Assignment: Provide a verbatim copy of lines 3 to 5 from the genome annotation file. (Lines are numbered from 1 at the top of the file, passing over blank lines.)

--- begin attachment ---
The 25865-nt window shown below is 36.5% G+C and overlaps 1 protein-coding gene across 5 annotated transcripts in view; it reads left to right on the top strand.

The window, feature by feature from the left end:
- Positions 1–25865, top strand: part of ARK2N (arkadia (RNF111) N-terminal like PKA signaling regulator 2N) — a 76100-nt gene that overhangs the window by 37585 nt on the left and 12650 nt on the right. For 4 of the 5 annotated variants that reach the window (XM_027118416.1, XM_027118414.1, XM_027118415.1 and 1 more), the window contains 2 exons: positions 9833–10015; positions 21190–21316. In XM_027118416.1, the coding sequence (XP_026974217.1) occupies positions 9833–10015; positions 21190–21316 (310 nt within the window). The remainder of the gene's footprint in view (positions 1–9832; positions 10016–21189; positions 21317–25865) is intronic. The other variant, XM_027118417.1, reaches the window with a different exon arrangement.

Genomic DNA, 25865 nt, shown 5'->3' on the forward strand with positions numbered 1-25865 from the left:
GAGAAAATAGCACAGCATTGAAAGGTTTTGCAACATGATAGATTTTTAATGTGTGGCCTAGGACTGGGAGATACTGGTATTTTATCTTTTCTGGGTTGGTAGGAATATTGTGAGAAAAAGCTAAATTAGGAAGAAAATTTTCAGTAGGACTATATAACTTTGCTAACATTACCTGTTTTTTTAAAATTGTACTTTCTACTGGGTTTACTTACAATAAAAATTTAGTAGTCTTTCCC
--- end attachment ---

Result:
- Positions 1–25865, top strand: part of ARK2N (arkadia (RNF111) N-terminal like PKA signaling regulator 2N) — a 76100-nt gene that overhangs the window by 37585 nt on the left and 12650 nt on the right. For 4 of the 5 annotated variants that reach the window (XM_027118416.1, XM_027118414.1, XM_027118415.1 and 1 more), the window contains 2 exons: positions 9833–10015; positions 21190–21316. In XM_027118416.1, the coding sequence (XP_026974217.1) occupies positions 9833–10015; positions 21190–21316 (310 nt within the window). The remainder of the gene's footprint in view (positions 1–9832; positions 10016–21189; positions 21317–25865) is intronic. The other variant, XM_027118417.1, reaches the window with a different exon arrangement.

Genomic DNA, 25865 nt, shown 5'->3' on the forward strand with positions numbered 1-25865 from the left:
GAGAAAATAGCACAGCATTGAAAGGTTTTGCAACATGATAGATTTTTAATGTGTGGCCTAGGACTGGGAGATACTGGTATTTTATCTTTTCTGGGTTGGTAGGAATATTGTGAGAAAAAGCTAAATTAGGAAGAAAATTTTCAGTAGGACTATATAACTTTGCTAACATTACCTGTTTTTTTAAAATTGTACTTTCTACTGGGTTTACTTACAATAAAAATTTAGTAGTCTTTCCC